Two Melbourne businessmen who paid seven backpackers nothing while paying themselves $500,000 have been fined $11,880 each by the Fair Work Ombudsman for underpayments.
Employees of Jonathan Paul William Stielow and Claudio Salvador Locaso’s former marketing and distributing business, Invivo Group, were contracted by a Melbourne company to install power boards in homes as part of the Victorian Energy Efficiency Target Scheme.
While the employees were meant to be paid for walking door-to-door offering the scheme’s free power boards to households, an investigation by the Ombudsman found eight Invivo Group employees were underpaid a total of $14,964 between 2012 and 2013.
Seven of the employees, who were overseas workers on 417 visas and aged 19, were found to be paid nothing despite working between 50 and 117 hours, while the other worker was paid 16% of his full entitlements.
The Ombudsman also found record-keeping and payslip laws were breached by the company, which is no longer operating.
Locaso and another marketing and distribution business, which were owned and operated by The Syndicate Group Pty Ltd, are also facing legal action from the Ombudsman over allegations of similar conduct.
Federal Circuit Court Judge Heather Riley fined Stielow and Locaso $11,880 each, which represents nearly 90% of the maximum penalties.
In her judgment Riley said it was noteworthy that while Stielow and Losaco’s company was “paying some employees nothing at all, they were paying themselves salaries that totalled almost $500,000”.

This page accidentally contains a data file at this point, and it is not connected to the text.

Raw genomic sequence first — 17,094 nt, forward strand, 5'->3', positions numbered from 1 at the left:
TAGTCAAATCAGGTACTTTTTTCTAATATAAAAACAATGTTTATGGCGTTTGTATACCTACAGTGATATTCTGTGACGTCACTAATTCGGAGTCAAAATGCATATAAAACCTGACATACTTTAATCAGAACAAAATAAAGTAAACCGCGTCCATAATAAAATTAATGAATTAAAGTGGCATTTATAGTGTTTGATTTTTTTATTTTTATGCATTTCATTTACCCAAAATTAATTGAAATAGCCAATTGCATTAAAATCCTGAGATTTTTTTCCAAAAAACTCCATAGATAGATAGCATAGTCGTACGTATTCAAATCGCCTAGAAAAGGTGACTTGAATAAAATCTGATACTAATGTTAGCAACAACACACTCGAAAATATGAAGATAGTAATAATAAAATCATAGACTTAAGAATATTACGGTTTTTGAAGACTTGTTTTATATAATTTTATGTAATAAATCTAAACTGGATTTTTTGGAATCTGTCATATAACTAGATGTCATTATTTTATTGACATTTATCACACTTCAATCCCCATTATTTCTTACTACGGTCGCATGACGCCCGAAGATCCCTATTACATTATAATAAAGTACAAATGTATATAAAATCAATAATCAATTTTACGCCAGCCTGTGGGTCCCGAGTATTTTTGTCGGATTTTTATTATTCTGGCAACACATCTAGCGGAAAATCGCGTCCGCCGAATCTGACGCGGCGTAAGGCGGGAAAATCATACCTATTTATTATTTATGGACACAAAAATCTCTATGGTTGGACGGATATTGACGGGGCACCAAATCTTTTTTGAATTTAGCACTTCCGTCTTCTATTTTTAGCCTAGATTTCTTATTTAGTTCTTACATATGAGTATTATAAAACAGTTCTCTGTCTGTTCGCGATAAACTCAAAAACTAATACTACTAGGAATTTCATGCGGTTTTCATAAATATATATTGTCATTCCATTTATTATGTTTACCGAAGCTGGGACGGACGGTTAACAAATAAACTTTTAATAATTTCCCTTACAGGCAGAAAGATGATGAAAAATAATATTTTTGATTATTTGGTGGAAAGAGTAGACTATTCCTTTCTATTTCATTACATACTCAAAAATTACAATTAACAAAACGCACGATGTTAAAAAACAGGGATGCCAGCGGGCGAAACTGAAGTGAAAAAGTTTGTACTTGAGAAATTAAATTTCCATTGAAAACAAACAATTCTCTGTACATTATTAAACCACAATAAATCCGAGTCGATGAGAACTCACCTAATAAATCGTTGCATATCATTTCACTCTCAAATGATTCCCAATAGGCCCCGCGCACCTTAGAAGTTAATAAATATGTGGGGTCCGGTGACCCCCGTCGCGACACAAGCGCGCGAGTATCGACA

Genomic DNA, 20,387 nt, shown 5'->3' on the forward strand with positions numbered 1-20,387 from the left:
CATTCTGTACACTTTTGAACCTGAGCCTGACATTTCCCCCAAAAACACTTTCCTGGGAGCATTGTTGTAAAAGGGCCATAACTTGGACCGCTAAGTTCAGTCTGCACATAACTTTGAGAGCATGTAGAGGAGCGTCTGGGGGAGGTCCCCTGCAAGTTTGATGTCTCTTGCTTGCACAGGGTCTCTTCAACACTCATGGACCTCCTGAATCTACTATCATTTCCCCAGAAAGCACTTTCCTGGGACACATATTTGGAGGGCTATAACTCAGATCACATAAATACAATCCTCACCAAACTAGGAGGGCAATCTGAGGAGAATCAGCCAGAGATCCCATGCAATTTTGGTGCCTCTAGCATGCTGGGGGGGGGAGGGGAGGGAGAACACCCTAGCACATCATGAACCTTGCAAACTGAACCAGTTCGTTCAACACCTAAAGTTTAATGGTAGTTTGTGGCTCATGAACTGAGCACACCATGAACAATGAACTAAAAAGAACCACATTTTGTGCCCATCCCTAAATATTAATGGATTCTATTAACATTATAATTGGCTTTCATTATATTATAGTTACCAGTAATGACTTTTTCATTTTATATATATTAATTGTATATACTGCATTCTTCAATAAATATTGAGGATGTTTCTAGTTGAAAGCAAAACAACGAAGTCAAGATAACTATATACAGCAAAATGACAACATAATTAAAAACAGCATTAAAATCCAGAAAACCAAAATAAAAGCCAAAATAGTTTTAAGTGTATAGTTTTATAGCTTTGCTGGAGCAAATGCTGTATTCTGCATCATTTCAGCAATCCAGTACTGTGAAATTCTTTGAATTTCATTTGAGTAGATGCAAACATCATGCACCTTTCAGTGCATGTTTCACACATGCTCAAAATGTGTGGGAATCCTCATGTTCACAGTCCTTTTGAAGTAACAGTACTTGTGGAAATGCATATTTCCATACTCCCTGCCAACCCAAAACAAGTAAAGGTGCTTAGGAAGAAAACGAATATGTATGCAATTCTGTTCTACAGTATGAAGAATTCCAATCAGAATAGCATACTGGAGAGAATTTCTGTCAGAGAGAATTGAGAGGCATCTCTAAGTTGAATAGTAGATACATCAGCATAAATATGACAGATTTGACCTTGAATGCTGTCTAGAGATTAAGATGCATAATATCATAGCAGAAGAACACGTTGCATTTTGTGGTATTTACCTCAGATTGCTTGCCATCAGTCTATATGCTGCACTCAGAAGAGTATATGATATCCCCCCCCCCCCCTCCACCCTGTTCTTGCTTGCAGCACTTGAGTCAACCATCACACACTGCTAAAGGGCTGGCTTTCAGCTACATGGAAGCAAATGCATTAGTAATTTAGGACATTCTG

She also noted the “very long and drawn out process” it took to get the pair to co-operate with authorities.
“The end result was no doubt a significant expense to the public purse,” she said.
Fair Work Ombudsman Natalie James said the penalty should serve as a clear warning to other business operators who are tempted to exploit overseas workers.
“We place a high priority on taking action to protect the rights of overseas workers in Australia because they are often not fully aware of their workplace rights and can be reluctant to complain,” James said.
Ben Tallboys, senior associate at law firm Russell Kennedy, told SmartCompany the case highlighted that while accidents happen, employers couldn’t use ignorance of the law as an excuse to justify underpayments.
“When staff are being underpaid and the company and directors are profiting, then you can expect the ombudsman and the court to come down hard,” Tallboys says, adding the Ombudsman was forced to pursue the directors of the company in this case because the firm was no longer operating.
Tallboys says employers who intentionally underpay staff, or who refuse to investigate and resolve an underpayment claim, can expect to receive a high penalty.
“A company that underpays an employee can be exposed to a penalty of up to $51,000, while individuals, such as directors, responsible for the underpayment can be personally liable for a penalty of up to $10,200,” he says.
“Any penalties ordered by a court have to be paid in addition to any monies already owing to the underpaid employee.”
Tallyboys says the key thing for small businesses to remember is ignorance is not an excuse.
“They need to make all reasonable attempts to find out what they should be paying staff,” he says.
“When they receive a complaint, be it from an employee or ombudsman, they need to react swiftly and appropriately to that complaint.
“If they don’t, then the chances are much greater that the matter will end up in court and the employer will be facing strong penalties.
“The ombudsman only takes these matters to court when underpayments are intentional or where employer refuses to acknowledge any wrong.”